|Publication number||US5142180 A|
|Application number||US 07/598,564|
|Publication date||Aug 25, 1992|
|Filing date||Oct 19, 1990|
|Priority date||Sep 27, 1989|
|Publication number||07598564, 598564, US 5142180 A, US 5142180A, US-A-5142180, US5142180 A, US5142180A|
|Inventors||Boyd B. Moore, Moye Wicks, III|
|Original Assignee||Shell Oil Company|
|Export Citation||BiBTeX, EndNote, RefMan|
|Patent Citations (25), Referenced by (18), Classifications (19), Legal Events (5)|
|External Links: USPTO, USPTO Assignment, Espacenet|
This is a continuation of application Ser. No. 413,146, filed Sep. 27, 1989 now abandoned.
The present invention relates to brushless direct current electric motors and particularly to small electric motors that are used in various tools to make measurements in hostile environments at elevated temperatures. For example, in a copending application Ser. No. 516,589, filed Apr. 30, 1990, there is disclosed a tool which is adapted to make measurements in thermal injection wells. The term `thermal injection wells` is used to refer to wells which are used to inject steam or other heated fluids into hydrocarbon-containing formations to reduce the viscosity of the hydrocarbon and increase the production. The injected fluids can be in the range of 300°-500° F. and contain caustic elements. Thus, measuring instruments disposed in a thermal injection wells must operate at elevated temperatures and in a hostile environment.
In the above referenced copending patent application, there is disclosed a tool designed to measure both the quality and quantity of steam being injected into particular locations in a thermal injection well. The tool utilizes a brushless direct current electric motor which is used both as a motor to drive elements of the tool and as a generator to measure current that is produced. The tool requires means for measuring the speed of the motor or the generator as well as the stall torque and current flow to the motor. This necessitates the use of direct current motors.
The prior art direct current motors available all rely upon wound armatures that require a commutator and brushes for their operation. The use of brushes can cause maintenance problems, produce unwanted electrical noise in the downhole measuring tool, and introduce large frictional drag limiting the low-end torque measurement. While permanent magnet direct current motors are known and would eliminate the need for brushes, none are available that will withstand the temperature conditions existing in thermal injection wells. One of the major problems with prior art direct current motors using permanent magnets for the rotor is the mounting of the magnets on the motor shaft so that they remain fixed in position at all times, even at elevated temperatures. Simple clamping means cannot be used since the clamps tend to distort the magnets and loosen at elevated temperatures. Various mechanical means have been used to fasten the permanent magnets onto the motor shaft. Mechanical means require machining of the magnets which distorts the magnetic field of the magnets. Use of solder or other bonding agents causes large stresses in the magnet which can lead to cracking, especially when coupled with thermal stresses on entering higher temperature environments.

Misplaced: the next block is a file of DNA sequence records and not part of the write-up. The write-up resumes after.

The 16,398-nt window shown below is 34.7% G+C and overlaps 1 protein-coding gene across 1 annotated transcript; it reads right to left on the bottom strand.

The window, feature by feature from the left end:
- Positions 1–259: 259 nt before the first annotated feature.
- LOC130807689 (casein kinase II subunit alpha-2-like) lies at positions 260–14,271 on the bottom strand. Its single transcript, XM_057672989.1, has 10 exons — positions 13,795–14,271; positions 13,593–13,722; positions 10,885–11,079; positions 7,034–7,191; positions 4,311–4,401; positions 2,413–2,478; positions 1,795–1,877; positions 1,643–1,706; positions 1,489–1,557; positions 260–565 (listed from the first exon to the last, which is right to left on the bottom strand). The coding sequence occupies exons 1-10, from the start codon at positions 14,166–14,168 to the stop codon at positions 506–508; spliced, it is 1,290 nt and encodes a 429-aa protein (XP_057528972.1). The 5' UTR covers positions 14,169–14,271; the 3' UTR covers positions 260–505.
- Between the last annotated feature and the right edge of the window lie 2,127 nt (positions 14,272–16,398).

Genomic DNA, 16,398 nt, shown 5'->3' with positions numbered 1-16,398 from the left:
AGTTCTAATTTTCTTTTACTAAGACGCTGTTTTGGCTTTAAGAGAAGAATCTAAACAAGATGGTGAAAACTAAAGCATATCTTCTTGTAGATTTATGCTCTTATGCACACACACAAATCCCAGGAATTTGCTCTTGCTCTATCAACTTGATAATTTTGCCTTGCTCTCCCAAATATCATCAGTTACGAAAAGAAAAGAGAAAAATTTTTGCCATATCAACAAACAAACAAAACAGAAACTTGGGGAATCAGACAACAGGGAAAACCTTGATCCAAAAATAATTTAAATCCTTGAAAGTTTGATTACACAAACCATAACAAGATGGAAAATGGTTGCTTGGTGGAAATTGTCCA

The invention solves the above problems by providing a permanent magnet direct current motor in which the permanent rotor magnets are permanently affixed to the motor shaft. In particular, the motor utilizes cylindrical permanent magnets which have a plurality of pole faces formed on their outer surface. The cylindrical magnets are attached to the motor shaft by means of bushings which are pressed into each end of the cylindrical magnet. The bushings are sized so that they are an interference fit with the motor shaft and have a tapered surface formed on their outer diameter. Thus, the bushings can be forcibly inserted into the ends of the cylindrical magnets to clamp the magnet securely to the motor shaft.
The bushings are formed of a material which has a thermal coefficient of expansion that exceeds that of both the motor shaft and the cylindrical magnet. In addition, the material should be non-magnetic, capable of withstanding the elevated temperatures to which the motor is subjected, and of lower yield strength than the metal parts. A suitable material for the bushings is a polymer and in particular, an inorganic polymer of the polyimide class. This material has the ability to withstand elevated temperatures without degradation and its thermal coefficient of expansion exceeds all metallic materials and particularly ferromagnetic materials and noncorrosive metals which may be used for forming the motor shaft. The polyimide polymer is somewhat softer than the metal but retains sufficient strength to maintain its shape. The use of this polymer allows the motor to be assembled at normal room temperatures of 15° C. to 25° C. and cycled between low temperatures of -10° C. to 0° C. and temperatures above 100° C.